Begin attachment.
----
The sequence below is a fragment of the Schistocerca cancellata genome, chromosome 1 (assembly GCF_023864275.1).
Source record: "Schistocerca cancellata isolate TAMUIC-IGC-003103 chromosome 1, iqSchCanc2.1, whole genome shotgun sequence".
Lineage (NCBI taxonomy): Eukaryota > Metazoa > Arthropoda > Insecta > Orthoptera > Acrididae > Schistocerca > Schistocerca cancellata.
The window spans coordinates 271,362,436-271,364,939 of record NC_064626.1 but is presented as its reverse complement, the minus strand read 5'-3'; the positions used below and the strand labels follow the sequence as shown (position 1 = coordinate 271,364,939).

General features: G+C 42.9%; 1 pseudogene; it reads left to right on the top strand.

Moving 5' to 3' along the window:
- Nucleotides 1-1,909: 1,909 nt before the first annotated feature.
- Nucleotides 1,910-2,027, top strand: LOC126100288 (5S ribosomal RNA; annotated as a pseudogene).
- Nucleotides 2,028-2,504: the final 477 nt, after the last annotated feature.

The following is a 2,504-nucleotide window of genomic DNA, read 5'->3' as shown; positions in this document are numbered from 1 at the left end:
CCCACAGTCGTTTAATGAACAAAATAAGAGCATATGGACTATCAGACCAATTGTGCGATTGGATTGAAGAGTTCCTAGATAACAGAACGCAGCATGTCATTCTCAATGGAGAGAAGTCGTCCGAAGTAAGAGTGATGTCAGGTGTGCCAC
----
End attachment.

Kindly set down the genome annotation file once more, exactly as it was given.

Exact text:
The sequence below is a fragment of the Schistocerca cancellata genome, chromosome 1 (assembly GCF_023864275.1).
Source record: "Schistocerca cancellata isolate TAMUIC-IGC-003103 chromosome 1, iqSchCanc2.1, whole genome shotgun sequence".
Lineage (NCBI taxonomy): Eukaryota > Metazoa > Arthropoda > Insecta > Orthoptera > Acrididae > Schistocerca > Schistocerca cancellata.
The window spans coordinates 271,362,436-271,364,939 of record NC_064626.1 but is presented as its reverse complement, the minus strand read 5'-3'; the positions used below and the strand labels follow the sequence as shown (position 1 = coordinate 271,364,939).

General features: G+C 42.9%; 1 pseudogene; it reads left to right on the top strand.

Moving 5' to 3' along the window:
- Nucleotides 1-1,909: 1,909 nt before the first annotated feature.
- Nucleotides 1,910-2,027, top strand: LOC126100288 (5S ribosomal RNA; annotated as a pseudogene).
- Nucleotides 2,028-2,504: the final 477 nt, after the last annotated feature.

The following is a 2,504-nucleotide window of genomic DNA, read 5'->3' as shown; positions in this document are numbered from 1 at the left end:
CCCACAGTCGTTTAATGAACAAAATAAGAGCATATGGACTATCAGACCAATTGTGCGATTGGATTGAAGAGTTCCTAGATAACAGAACGCAGCATGTCATTCTCAATGGAGAGAAGTCGTCCGAAGTAAGAGTGATGTCAGGTGTGCCAC